• Q10: Service note does not reflect the specific treatment goal in the treatment plan/PCP: In this case, the PCP enumerated 3 goals.  One was stated as (summarized to protect attorney/client privilege), “Jimmy will control his aggression with authority figures, particularly his mother.”  The service note’s goal stated that “Jimmy will become more involved with his mother and remember that his mother is in charge.”  In my opinion, the service note goal is directly in-line with the PCP goal.  But, again, this is a subjective determination that has been placed in the hands of CCME.
  • Q12: Interventions provided are not individualized in order to meet the recipient’s diagnosis, clinical, and intellectual needs: What? How are mental health services rendered for a particular client, not individualized? Jimmy has issues with authority.  Did the provider talk about financial issues? THAT would be not individualized.

Regardless, the reasons for denial that are  issued by CCME (the reasons in the pictures) are completely different from the reasons for denials stated by DMA in March 2013 Medicaid Bulletin.  It seems the Medicaid Bulletin’s reasons for denial are more concrete and understandable.  Then why can CCME not provide better, more concrete and understandable reasons?

Instead, CCME is denying claims because the CCME rep cannot read the staff signature, instead of asking for the identity of the staff member.

At my last hearing in which a CCME rep testified, the CCME rep testified that if there is ever a question, a grey area, CCME errs in the favor of the provider.  Call me cynical, I don’t believe it.

General Assembly Back: Medicaid PCS Issue is HOT

NC legislators are back at work as of noon today (January 30, 2013). The most pressing issue in Medicaid? Personal Care Services (PCS).

In 2012, when the Medicaid rules changed (The rules didn’t change in 2012. The rules were determined to change in 2013) as to who could receive PCS, thousands of adults receiving PCS in adult care homes, suddenly, did not meet the criteria for PCS. Thousands of Medicaid recipients would no longer receive PCS; therefore, many group homes would go bankrupt.

Just to show the great breadth of this problem: The Office of Administrative Hearings (OAH) received 15,000 appeals this month from Medicaid recipients no longer eligible to receive PCS.

Expect to see a bill with a fix to the group home issue in the House Appropriations Committee on Thursday.

NC Group Home Residents Lose Medicaid Funds: May Lose Homes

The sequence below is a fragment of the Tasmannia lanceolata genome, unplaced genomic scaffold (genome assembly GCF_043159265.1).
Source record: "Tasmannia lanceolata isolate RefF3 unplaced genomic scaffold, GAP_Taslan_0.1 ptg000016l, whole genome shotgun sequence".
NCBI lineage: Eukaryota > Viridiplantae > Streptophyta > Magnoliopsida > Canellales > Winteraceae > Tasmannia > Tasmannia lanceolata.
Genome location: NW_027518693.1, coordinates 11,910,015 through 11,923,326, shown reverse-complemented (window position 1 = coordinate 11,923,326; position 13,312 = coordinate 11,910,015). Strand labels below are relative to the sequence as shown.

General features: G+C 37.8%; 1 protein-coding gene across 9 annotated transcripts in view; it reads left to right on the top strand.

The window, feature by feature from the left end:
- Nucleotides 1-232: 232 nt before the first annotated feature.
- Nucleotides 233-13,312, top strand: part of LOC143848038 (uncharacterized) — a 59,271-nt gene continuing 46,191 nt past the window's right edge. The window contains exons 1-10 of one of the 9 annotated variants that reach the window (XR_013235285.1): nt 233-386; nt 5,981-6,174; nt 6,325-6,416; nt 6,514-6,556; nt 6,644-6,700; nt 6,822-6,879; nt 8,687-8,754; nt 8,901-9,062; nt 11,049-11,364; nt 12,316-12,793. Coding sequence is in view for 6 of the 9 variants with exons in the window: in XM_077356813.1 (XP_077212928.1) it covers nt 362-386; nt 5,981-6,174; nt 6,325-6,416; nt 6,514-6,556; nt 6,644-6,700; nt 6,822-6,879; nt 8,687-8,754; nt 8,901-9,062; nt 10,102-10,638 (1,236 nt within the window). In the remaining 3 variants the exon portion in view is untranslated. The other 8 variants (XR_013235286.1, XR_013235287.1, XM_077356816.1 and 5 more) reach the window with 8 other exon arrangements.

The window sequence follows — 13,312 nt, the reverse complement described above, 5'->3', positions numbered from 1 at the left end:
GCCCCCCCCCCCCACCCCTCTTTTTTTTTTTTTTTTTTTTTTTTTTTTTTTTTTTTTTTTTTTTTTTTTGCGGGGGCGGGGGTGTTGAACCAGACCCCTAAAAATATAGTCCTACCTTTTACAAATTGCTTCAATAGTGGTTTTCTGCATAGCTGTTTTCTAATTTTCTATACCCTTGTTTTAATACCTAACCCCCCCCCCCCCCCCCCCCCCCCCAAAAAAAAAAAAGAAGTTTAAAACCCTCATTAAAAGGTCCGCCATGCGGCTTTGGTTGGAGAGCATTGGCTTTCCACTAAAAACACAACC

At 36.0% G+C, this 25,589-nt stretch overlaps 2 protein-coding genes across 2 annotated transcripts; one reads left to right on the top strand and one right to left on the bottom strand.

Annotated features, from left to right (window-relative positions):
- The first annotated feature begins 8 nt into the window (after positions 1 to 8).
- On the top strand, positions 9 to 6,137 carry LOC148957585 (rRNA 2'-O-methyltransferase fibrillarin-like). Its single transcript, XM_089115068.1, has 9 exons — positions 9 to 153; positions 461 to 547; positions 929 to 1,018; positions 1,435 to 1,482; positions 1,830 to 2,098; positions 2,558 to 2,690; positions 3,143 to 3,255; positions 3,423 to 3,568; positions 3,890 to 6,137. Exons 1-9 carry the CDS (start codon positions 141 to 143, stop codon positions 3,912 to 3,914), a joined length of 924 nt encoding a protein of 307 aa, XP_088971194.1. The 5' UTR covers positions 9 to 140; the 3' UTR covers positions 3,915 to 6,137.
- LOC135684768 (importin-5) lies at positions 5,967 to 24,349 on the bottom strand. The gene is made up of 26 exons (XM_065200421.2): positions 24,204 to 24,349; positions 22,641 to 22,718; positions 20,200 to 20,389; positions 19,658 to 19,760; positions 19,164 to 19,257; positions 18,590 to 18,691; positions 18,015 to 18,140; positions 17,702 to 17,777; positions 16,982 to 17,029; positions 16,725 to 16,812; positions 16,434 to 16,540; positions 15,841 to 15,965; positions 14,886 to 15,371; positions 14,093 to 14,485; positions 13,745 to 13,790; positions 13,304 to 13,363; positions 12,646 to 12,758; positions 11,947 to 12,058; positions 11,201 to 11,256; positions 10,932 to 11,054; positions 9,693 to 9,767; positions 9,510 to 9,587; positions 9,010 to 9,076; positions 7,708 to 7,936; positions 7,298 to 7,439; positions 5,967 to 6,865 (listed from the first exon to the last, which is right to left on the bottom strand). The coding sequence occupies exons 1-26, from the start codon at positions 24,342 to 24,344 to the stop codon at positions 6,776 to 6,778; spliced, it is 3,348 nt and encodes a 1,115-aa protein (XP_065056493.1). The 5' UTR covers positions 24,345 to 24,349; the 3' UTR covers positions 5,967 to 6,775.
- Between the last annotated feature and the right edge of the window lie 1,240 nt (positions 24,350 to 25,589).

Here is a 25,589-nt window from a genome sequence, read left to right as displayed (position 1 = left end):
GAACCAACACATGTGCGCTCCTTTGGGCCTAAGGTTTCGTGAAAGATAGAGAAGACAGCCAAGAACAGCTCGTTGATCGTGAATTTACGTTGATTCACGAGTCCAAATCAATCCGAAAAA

NC residents who live in Medicaid-funded group homes suffer mental illnesses or developmental disabilities.  Group homes allow the residents a home-like atmosphere and 24/7 health care and personal care services, such as help with toileting, bathing, and eating.

The federal government informed NC that the state was using the wrong eligibility criteria for Medicaid recipients receiving personal care. Personal care services (PCS) is a paraprofessional service that covers the services of an aide in the recipient’s private residence or group home to assist with the recipient’s personal care needs that are directly linked to a medical condition.

To fix the eligibility problem pointed out by the feds, the General Assembly set up a $39.7 million fund to pay for adult care homes, but group homes were unintentionally excluded. If the legislators did not use the word “only” in the legislation, most likely, group homes would have been covered. But in “only” covering adult care homes, group homes were excluded.

The result of the General Assembly’s oversight is that approximately 1400 people may be homeless starting January 1, 2013.

Despite an outcry from the General Assembly for Purdue to call a special session, Purdue refused. Instead, last week, Purdue announced that she was moving $1 million dollars within the Department of Health and Human Services to pay for group homes through January 2013. This allows the group home residents one extra month before Medicaid funding is gone.

The General Assembly organizes January 9th, but is not scheduled to conduct business until January 30, 2013….the day Medicaid funding will cease for the group homes.